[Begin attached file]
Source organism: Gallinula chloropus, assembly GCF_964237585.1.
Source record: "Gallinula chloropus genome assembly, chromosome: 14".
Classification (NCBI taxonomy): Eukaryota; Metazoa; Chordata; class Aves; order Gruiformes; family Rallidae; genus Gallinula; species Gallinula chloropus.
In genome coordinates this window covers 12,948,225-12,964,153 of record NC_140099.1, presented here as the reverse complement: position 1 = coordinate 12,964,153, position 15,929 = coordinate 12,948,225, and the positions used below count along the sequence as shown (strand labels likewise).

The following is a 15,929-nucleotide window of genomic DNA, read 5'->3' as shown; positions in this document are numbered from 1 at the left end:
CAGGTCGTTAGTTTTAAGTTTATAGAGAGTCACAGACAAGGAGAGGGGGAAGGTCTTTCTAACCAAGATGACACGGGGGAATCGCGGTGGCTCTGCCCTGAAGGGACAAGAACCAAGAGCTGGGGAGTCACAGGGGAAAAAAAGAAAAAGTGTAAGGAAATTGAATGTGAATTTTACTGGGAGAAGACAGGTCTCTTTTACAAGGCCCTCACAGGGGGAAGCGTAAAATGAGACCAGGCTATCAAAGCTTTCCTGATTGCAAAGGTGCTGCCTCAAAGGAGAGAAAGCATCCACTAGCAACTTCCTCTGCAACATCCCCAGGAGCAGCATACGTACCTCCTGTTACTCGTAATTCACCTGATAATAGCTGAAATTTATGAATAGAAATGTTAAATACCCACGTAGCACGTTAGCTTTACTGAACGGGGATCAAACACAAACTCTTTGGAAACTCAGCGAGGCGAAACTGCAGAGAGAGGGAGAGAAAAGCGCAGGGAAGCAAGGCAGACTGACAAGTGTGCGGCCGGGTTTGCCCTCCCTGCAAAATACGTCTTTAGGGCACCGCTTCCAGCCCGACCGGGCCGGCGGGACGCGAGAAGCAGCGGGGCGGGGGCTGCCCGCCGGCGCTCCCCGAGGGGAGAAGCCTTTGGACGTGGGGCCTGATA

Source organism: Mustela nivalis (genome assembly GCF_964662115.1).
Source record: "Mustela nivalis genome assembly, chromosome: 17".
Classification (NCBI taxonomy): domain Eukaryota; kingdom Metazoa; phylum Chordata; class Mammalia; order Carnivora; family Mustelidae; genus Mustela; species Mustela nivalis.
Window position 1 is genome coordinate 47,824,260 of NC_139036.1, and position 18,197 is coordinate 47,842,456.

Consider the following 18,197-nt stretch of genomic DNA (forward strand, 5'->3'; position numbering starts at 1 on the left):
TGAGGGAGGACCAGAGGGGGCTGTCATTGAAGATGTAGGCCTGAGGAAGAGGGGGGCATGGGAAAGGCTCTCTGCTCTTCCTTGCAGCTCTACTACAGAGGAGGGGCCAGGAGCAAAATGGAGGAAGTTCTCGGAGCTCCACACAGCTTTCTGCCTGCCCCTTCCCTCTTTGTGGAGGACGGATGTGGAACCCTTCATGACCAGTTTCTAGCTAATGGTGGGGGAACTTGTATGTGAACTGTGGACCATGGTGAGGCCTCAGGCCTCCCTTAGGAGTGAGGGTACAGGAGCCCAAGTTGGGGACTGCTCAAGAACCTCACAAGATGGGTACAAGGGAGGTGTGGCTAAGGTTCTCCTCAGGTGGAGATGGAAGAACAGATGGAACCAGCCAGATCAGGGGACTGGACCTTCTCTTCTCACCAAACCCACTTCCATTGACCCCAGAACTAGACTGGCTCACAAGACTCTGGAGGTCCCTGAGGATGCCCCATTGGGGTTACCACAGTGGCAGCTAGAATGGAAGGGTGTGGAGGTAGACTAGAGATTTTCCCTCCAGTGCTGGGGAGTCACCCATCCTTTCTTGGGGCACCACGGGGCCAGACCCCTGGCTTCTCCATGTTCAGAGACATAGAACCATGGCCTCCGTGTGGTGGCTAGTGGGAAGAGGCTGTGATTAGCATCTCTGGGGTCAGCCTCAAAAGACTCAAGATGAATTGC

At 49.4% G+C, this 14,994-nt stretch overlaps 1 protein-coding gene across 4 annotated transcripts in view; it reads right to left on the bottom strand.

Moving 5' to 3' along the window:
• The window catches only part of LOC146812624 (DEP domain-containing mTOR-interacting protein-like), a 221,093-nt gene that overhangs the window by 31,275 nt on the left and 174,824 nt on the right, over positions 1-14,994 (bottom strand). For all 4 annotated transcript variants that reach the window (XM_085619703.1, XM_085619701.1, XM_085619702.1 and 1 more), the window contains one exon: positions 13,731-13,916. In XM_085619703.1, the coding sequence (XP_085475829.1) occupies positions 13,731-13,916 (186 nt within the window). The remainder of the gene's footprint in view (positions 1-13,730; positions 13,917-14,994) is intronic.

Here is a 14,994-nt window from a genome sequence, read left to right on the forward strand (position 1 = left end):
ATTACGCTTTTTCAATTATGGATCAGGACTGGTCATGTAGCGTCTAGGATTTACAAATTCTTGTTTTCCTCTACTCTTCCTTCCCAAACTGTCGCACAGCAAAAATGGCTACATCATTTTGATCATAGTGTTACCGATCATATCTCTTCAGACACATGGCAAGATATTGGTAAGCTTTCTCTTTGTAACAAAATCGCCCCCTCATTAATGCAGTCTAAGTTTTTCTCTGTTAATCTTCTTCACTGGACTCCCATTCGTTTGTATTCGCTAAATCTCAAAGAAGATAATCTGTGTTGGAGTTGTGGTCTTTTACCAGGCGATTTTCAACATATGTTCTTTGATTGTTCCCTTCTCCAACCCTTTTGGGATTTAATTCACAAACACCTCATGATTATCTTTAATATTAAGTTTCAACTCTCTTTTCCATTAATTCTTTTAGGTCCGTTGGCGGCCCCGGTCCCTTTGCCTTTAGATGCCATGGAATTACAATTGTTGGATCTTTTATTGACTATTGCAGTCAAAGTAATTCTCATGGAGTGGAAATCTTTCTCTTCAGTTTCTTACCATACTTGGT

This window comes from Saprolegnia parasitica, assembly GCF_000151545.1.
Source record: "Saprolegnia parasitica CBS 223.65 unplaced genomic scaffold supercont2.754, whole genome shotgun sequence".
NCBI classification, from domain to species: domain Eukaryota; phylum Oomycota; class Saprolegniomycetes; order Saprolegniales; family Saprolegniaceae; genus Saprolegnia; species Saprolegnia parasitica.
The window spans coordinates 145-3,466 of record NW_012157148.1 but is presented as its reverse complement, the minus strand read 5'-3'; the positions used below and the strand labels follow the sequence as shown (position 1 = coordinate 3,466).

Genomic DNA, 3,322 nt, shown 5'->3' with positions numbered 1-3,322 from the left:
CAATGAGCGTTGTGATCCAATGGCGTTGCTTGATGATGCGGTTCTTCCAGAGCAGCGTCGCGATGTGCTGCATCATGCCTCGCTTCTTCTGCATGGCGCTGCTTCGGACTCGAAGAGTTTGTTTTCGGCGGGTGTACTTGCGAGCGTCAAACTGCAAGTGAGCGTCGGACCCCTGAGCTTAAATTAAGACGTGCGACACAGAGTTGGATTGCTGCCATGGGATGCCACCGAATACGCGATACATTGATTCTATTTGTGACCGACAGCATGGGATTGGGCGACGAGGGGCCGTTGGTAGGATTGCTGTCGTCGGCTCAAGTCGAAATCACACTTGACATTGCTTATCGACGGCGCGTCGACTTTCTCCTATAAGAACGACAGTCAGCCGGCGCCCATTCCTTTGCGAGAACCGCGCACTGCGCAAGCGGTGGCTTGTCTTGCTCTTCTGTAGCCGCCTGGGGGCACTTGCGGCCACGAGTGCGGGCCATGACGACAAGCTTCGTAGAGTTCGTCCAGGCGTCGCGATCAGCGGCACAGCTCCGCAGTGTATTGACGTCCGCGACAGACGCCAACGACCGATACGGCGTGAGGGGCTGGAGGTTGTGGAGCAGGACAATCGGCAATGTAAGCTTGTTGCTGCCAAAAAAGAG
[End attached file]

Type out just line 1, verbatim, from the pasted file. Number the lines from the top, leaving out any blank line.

Source organism: Gallinula chloropus, assembly GCF_964237585.1.